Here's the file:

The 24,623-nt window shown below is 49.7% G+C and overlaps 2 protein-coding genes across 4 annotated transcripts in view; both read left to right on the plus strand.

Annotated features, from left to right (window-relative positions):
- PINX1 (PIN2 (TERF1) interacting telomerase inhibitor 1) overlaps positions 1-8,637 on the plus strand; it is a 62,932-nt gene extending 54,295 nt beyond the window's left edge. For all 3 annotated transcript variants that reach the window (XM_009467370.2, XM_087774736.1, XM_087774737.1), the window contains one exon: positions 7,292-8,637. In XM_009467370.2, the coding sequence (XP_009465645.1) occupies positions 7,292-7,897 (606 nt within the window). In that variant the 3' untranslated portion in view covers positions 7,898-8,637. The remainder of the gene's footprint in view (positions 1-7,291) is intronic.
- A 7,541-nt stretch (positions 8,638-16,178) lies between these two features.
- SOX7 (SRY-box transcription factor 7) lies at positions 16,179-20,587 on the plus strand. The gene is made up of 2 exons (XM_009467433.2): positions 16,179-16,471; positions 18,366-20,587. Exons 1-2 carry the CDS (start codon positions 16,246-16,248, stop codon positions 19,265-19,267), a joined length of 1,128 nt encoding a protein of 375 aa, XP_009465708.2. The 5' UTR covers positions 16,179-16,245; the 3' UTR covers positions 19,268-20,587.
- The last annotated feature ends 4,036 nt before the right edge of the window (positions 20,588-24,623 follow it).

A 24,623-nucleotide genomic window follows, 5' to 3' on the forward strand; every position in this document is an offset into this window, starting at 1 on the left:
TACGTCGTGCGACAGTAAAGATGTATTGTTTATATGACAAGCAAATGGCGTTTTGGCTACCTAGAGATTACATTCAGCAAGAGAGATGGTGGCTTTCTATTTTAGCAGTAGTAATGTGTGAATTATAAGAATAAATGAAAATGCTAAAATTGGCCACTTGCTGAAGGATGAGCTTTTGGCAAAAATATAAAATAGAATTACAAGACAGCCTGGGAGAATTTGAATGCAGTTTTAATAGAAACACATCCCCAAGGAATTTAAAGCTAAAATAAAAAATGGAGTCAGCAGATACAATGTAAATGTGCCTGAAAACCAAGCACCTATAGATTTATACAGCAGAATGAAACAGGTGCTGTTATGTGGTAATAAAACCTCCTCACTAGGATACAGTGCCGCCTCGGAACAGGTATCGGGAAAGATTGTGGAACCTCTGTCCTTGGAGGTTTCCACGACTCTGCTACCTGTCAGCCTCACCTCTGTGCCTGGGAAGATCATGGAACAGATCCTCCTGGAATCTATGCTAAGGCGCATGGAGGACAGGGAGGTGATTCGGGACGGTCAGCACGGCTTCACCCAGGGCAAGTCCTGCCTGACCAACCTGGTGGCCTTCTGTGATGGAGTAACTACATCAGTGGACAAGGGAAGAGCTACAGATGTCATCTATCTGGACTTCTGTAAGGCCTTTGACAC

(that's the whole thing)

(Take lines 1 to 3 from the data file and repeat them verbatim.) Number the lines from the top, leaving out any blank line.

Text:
The 24,623-nt window shown below is 49.7% G+C and overlaps 2 protein-coding genes across 4 annotated transcripts in view; both read left to right on the plus strand.

Annotated features, from left to right (window-relative positions):
- PINX1 (PIN2 (TERF1) interacting telomerase inhibitor 1) overlaps positions 1-8,637 on the plus strand; it is a 62,932-nt gene extending 54,295 nt beyond the window's left edge. For all 3 annotated transcript variants that reach the window (XM_009467370.2, XM_087774736.1, XM_087774737.1), the window contains one exon: positions 7,292-8,637. In XM_009467370.2, the coding sequence (XP_009465645.1) occupies positions 7,292-7,897 (606 nt within the window). In that variant the 3' untranslated portion in view covers positions 7,898-8,637. The remainder of the gene's footprint in view (positions 1-7,291) is intronic.